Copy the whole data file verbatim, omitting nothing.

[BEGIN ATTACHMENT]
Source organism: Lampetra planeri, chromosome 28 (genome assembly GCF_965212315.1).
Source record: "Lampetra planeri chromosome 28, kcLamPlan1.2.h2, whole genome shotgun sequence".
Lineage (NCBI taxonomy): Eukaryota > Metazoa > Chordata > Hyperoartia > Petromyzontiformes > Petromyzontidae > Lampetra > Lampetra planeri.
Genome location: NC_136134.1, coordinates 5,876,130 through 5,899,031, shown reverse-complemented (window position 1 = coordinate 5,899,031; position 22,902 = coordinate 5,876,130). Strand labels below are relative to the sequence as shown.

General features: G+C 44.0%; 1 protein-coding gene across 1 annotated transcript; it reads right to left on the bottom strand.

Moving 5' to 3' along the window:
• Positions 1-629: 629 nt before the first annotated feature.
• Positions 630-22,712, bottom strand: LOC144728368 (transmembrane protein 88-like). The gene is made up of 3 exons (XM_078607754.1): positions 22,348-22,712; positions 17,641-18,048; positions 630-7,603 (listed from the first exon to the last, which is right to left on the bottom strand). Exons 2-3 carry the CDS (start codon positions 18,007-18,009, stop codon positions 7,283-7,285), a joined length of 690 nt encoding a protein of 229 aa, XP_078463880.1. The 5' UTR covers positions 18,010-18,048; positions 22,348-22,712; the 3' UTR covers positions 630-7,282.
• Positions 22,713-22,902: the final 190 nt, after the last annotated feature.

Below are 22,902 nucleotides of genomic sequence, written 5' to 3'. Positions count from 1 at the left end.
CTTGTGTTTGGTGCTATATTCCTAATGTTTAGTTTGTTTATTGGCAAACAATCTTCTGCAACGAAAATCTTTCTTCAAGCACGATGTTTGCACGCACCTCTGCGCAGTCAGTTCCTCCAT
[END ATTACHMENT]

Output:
Source organism: Lampetra planeri, chromosome 28 (genome assembly GCF_965212315.1).
Source record: "Lampetra planeri chromosome 28, kcLamPlan1.2.h2, whole genome shotgun sequence".
Lineage (NCBI taxonomy): Eukaryota > Metazoa > Chordata > Hyperoartia > Petromyzontiformes > Petromyzontidae > Lampetra > Lampetra planeri.
Genome location: NC_136134.1, coordinates 5,876,130 through 5,899,031, shown reverse-complemented (window position 1 = coordinate 5,899,031; position 22,902 = coordinate 5,876,130). Strand labels below are relative to the sequence as shown.

General features: G+C 44.0%; 1 protein-coding gene across 1 annotated transcript; it reads right to left on the bottom strand.

Moving 5' to 3' along the window:
• Positions 1-629: 629 nt before the first annotated feature.
• Positions 630-22,712, bottom strand: LOC144728368 (transmembrane protein 88-like). The gene is made up of 3 exons (XM_078607754.1): positions 22,348-22,712; positions 17,641-18,048; positions 630-7,603 (listed from the first exon to the last, which is right to left on the bottom strand). Exons 2-3 carry the CDS (start codon positions 18,007-18,009, stop codon positions 7,283-7,285), a joined length of 690 nt encoding a protein of 229 aa, XP_078463880.1. The 5' UTR covers positions 18,010-18,048; positions 22,348-22,712; the 3' UTR covers positions 630-7,282.
• Positions 22,713-22,902: the final 190 nt, after the last annotated feature.

Below are 22,902 nucleotides of genomic sequence, written 5' to 3'. Positions count from 1 at the left end.
CTTGTGTTTGGTGCTATATTCCTAATGTTTAGTTTGTTTATTGGCAAACAATCTTCTGCAACGAAAATCTTTCTTCAAGCACGATGTTTGCACGCACCTCTGCGCAGTCAGTTCCTCCAT